Oxygen and carbon dioxide in the lungs
The oxygen needed in this complicated process in the cells comes mainly from the lungs to the blood. The alveoli in the lungs are tightly wrapped in small blood vessels, capillaries. Capillary walls are so thin that gases like oxygen, carbon dioxide and water molecules can pass through them.
During inhalation the oxygen from the air will pass through the alveolar-capillary barrier, where it is bound to the red blood cells, the erythrocytes. The blood then flows through the pulmonary veins to the left part of the heart, the atrium sinister, leaving the heart through the aorta and from there reaches the cells by passing smaller and smaller veins, alveolars and capillaries.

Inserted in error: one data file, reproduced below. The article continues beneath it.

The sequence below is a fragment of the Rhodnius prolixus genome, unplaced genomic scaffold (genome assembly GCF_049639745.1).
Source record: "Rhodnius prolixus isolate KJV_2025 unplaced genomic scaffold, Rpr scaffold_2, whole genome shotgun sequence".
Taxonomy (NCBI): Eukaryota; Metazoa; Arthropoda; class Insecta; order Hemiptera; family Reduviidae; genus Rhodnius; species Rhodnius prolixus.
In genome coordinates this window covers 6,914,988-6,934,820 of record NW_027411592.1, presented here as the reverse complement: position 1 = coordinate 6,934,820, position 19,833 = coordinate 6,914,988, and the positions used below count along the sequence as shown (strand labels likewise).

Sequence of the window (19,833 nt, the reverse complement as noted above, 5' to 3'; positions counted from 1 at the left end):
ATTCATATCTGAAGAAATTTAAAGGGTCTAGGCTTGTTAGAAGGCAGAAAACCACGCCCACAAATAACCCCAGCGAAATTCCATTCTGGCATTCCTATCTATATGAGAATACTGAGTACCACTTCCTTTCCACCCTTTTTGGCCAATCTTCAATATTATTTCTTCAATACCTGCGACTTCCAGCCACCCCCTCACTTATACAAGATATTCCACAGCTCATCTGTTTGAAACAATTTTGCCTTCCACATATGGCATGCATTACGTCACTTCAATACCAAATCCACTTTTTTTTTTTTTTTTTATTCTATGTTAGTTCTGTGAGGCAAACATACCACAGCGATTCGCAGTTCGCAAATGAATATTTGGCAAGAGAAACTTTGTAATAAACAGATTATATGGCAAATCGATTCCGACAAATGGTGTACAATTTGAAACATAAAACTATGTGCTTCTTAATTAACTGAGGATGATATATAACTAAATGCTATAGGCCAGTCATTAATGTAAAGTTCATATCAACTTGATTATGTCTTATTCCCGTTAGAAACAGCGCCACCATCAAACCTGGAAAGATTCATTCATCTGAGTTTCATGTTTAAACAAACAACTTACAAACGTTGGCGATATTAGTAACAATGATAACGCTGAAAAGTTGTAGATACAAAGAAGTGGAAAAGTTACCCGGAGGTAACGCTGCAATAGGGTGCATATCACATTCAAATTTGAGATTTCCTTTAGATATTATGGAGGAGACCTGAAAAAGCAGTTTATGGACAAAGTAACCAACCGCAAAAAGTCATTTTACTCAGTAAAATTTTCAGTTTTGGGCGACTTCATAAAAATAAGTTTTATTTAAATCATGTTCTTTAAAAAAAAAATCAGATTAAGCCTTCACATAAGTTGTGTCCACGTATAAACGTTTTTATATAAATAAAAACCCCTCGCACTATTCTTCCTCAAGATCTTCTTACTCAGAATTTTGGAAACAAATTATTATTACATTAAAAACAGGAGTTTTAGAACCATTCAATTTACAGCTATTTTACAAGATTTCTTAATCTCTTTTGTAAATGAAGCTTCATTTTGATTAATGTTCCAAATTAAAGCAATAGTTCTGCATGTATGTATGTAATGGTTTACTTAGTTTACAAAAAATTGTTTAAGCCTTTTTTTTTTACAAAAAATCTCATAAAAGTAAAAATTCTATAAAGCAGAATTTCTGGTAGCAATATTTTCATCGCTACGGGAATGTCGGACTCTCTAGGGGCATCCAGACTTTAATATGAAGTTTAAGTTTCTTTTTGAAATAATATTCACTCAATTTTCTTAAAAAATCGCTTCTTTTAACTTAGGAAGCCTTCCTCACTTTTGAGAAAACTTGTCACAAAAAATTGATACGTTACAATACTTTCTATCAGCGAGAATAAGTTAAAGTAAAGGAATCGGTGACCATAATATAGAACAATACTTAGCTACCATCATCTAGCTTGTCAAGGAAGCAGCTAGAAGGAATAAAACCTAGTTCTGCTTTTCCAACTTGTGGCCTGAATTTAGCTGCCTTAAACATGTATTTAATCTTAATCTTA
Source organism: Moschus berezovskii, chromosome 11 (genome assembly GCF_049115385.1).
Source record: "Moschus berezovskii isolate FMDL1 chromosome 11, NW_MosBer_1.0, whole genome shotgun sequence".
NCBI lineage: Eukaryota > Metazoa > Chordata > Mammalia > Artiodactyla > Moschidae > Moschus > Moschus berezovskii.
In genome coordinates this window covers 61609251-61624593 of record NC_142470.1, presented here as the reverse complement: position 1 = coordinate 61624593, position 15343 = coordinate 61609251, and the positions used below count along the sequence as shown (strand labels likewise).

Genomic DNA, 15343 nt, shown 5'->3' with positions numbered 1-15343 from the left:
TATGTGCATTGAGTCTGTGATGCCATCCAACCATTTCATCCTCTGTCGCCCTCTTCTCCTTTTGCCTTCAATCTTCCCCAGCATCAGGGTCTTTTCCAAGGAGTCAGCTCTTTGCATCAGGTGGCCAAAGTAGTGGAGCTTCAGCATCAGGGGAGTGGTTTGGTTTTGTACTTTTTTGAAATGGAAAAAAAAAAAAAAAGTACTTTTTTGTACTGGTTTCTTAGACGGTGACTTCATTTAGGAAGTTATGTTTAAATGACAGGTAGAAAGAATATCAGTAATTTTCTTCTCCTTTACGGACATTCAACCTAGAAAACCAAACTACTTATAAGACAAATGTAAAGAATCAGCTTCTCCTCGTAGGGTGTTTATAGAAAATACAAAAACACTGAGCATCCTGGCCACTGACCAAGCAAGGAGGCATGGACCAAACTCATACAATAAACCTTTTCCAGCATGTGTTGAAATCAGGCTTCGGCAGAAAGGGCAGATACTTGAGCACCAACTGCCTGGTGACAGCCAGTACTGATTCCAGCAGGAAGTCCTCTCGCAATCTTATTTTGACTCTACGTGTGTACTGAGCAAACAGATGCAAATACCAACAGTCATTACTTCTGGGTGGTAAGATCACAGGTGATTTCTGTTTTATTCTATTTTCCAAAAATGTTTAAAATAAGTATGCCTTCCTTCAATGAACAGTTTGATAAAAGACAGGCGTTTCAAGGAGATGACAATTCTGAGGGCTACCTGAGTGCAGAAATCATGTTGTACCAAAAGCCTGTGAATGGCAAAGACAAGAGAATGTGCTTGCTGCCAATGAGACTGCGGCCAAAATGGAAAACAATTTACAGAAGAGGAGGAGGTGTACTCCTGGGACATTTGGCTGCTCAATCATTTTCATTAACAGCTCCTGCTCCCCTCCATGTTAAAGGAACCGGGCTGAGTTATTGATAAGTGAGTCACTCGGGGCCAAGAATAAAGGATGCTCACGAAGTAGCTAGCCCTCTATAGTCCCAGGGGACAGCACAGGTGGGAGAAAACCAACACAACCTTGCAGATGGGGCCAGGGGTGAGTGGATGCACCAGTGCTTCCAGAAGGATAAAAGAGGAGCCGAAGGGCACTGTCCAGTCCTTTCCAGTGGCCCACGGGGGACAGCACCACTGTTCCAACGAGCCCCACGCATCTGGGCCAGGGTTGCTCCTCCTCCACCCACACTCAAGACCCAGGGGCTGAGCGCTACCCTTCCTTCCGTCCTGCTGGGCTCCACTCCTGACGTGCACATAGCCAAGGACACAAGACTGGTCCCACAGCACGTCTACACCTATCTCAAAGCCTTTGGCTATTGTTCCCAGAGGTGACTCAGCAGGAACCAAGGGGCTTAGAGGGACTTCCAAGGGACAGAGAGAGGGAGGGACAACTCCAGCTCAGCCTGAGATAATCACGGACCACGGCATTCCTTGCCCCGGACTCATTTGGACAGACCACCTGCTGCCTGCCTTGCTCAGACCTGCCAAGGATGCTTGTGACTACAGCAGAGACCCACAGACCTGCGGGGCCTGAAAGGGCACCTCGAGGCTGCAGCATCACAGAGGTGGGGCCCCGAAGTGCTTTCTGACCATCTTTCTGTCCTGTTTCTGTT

During exhalation the process is reversed and the waste products from the cells will be transported in the blood stream, to the alveolar-capillary barrier and then leave the body. That way we excrete water and carbon dioxide coming from the cell energy production process.